It underlines an easy and successful transition, skewed by some unusual misses.
Grigg has since gone on to show his finishing ability with superb goals against Bristol Rovers, Walsall and more.
With Grant Leadbitter excelling as a deep-lying midfielder, Sunderland looked as powerful and as balanced as they have done all season.
Grigg, though, arrived recovering from an ankle problem and it appeared to worsen as he missed international duty just before the Checkatrade Trophy final.
Despite a superb goal against Accrington Stanley, his training and gametime has had to be carefully managed and with Charlie Wyke returning to form, it leaves Ross with a big dilemma.
The pair have hinted at a promising partnership in an attacking sense and the increase in their chance creation since Maja left demonstrates that.
The downside has been that at home, when the pair have started together, Sunderland are yet to win and have looked too open.
It’s here that perhaps Maja has been missed.
Despite his exceptional quality in front of goal, fitting Maja into the side was often a dilemma for Ross and his backroom staff.
Particularly on the road, his physical struggles against the defence and his tendency to drop deep often left Sunderland struggling to get out of their own half.
It was not uncommon for him to start games from the bench or be hooked long before the final whistle.
It’s for that reason that Ross, while insistent that he would have Maja back in a heartbeat, felt Sunderland might have got better since he left for Ligue 1.
There were signs nevertheless that Maja could be a hugely effective foil for Wyke.
In one of Sunderland’s best away performances this season, the pair dovetailed well in a 1-0 win over Blackpool on New Year’s Day.
Maja thrived on Wyke’s hold-up play and it was the same story days later when the Black Cats travelled to Charlton Athletic.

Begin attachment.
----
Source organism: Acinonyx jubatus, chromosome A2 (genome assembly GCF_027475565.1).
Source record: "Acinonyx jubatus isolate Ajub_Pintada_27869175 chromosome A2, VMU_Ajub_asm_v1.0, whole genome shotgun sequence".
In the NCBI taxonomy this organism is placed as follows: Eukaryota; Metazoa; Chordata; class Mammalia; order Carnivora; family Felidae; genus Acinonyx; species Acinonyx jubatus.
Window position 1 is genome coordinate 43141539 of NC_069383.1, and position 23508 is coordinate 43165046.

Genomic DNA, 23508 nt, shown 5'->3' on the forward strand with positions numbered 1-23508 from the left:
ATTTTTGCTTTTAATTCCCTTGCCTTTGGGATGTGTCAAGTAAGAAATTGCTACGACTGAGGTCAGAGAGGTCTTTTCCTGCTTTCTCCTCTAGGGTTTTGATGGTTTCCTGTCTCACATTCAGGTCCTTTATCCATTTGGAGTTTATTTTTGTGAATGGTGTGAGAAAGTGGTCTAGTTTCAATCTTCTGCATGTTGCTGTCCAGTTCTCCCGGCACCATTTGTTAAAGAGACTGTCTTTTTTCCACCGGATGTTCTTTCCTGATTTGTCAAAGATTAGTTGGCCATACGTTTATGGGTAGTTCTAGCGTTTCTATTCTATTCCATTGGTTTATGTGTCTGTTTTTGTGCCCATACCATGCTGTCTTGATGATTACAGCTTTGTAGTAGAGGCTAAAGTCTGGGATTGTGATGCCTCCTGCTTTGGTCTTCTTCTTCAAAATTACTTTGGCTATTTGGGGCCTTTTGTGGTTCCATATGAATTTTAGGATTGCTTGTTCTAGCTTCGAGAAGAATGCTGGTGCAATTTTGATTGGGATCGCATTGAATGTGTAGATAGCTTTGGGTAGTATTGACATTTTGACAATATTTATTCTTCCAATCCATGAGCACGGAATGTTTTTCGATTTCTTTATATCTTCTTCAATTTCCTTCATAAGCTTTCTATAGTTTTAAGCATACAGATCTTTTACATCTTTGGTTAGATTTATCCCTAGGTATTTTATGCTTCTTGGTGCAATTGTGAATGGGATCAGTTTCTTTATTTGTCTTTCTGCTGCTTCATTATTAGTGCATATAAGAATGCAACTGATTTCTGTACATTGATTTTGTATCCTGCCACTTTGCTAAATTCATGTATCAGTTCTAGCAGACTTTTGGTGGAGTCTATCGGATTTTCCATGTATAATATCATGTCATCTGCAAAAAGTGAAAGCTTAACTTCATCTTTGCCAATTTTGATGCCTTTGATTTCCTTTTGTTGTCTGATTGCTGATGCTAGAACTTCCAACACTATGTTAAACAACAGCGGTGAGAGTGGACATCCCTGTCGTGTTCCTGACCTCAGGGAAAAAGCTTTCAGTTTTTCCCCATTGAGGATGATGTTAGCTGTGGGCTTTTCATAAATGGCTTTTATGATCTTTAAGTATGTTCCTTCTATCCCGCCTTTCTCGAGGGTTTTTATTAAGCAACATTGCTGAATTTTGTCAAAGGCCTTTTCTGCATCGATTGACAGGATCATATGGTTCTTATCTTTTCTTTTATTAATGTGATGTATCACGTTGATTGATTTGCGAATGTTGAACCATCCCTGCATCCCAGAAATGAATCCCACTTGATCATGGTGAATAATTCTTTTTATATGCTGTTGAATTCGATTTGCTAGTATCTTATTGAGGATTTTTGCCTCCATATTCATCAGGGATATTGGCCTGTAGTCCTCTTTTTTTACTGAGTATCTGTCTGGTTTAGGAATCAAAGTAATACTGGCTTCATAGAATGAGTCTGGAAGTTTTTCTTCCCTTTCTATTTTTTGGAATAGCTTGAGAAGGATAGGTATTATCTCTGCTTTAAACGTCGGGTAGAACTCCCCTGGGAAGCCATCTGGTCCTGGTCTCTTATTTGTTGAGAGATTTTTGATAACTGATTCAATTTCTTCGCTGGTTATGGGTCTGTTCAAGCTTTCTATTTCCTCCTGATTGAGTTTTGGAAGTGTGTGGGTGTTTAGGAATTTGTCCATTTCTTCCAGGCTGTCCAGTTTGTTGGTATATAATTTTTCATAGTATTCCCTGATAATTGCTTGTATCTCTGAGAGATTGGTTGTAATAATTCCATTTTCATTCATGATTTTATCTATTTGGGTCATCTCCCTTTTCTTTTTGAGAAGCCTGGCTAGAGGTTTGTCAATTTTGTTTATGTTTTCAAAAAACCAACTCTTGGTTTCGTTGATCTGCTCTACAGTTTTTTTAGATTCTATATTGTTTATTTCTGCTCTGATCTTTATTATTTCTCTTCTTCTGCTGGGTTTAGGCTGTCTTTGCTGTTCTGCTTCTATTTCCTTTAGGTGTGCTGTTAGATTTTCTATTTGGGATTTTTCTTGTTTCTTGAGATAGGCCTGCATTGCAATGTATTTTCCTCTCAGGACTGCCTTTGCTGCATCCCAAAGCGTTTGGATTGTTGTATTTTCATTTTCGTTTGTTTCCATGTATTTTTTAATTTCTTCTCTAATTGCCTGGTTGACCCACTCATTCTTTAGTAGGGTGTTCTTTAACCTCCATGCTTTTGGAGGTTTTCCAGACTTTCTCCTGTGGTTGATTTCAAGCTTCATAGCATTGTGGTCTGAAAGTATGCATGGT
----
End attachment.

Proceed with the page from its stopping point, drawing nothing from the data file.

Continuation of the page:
Had Wyke taken one of his big chances in the first half of that game, Sunderland could have been out of sight.
Maja seemed to enjoy being able to play in more space, almost as a No 10 who could link up play and look for opportunities near the box.
With Chris Maguire sidelined, it’s unquestionably an option that Sunderland have missed in the last week.
It’s to Grigg’s credit, particularly given his injury, that Maja’s absence has not been felt more keenly.
Sunderland paid good money for that luxury, of course, but there is no doubt that should he return to full fitness, Ross will far the better for it.
Maja’s Ligue 1 stint so far has been a frustrating one.
Bordeaux looked like outsiders for a European spot when he joined but their form since then has been poor and they have subsequently changed manager.
Maja has struggled for minutes but in a typically composed recent interview, spoke of his determination to make a success of his spell abroad, underlining that he had made a four-and-half-year commitment.
Certainly, it is too early to tell whether this was the right move for his career.
For Sunderland, fears that his departure could derail their season have at least been allayed.
Their form has remained steady and between them, Grigg, Wyke and Aiden McGeady have just about filled the void.
Still, it is worth dwelling on just how good Maja’s finishing was in the first half of the season.
He remains in the League One top ten top scorers, despite not taking penalties.
His 15 goals came, remarkably, from just 46 shots.
Compare that to Doncaster Rovers’ John Marquis, whose 19 goals have come from 117 shots. Or Plymouth Argyle’s Freddie Ladapo, whose 16 goals have come from 102 shots.
The Black Cats have managed the transition impressively but with five crucial games to go, it is hard not to miss a player who frustrated, excited, and established himself as the best finisher in the division by quite some distance.
All stats courtesy of wyscout.com.